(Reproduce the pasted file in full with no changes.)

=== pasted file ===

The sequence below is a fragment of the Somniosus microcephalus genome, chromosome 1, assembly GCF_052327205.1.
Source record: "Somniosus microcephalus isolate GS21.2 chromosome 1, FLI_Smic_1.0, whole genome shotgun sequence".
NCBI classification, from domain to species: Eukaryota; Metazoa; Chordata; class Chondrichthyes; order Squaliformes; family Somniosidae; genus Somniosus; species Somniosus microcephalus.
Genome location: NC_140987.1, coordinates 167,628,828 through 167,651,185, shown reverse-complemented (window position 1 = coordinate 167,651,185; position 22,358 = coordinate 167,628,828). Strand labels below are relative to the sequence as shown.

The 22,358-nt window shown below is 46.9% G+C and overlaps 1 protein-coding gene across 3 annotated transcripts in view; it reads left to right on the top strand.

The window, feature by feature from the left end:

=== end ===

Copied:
The sequence below is a fragment of the Somniosus microcephalus genome, chromosome 1, assembly GCF_052327205.1.
Source record: "Somniosus microcephalus isolate GS21.2 chromosome 1, FLI_Smic_1.0, whole genome shotgun sequence".
NCBI classification, from domain to species: Eukaryota; Metazoa; Chordata; class Chondrichthyes; order Squaliformes; family Somniosidae; genus Somniosus; species Somniosus microcephalus.
Genome location: NC_140987.1, coordinates 167,628,828 through 167,651,185, shown reverse-complemented (window position 1 = coordinate 167,651,185; position 22,358 = coordinate 167,628,828). Strand labels below are relative to the sequence as shown.

The 22,358-nt window shown below is 46.9% G+C and overlaps 1 protein-coding gene across 3 annotated transcripts in view; it reads left to right on the top strand.

The window, feature by feature from the left end: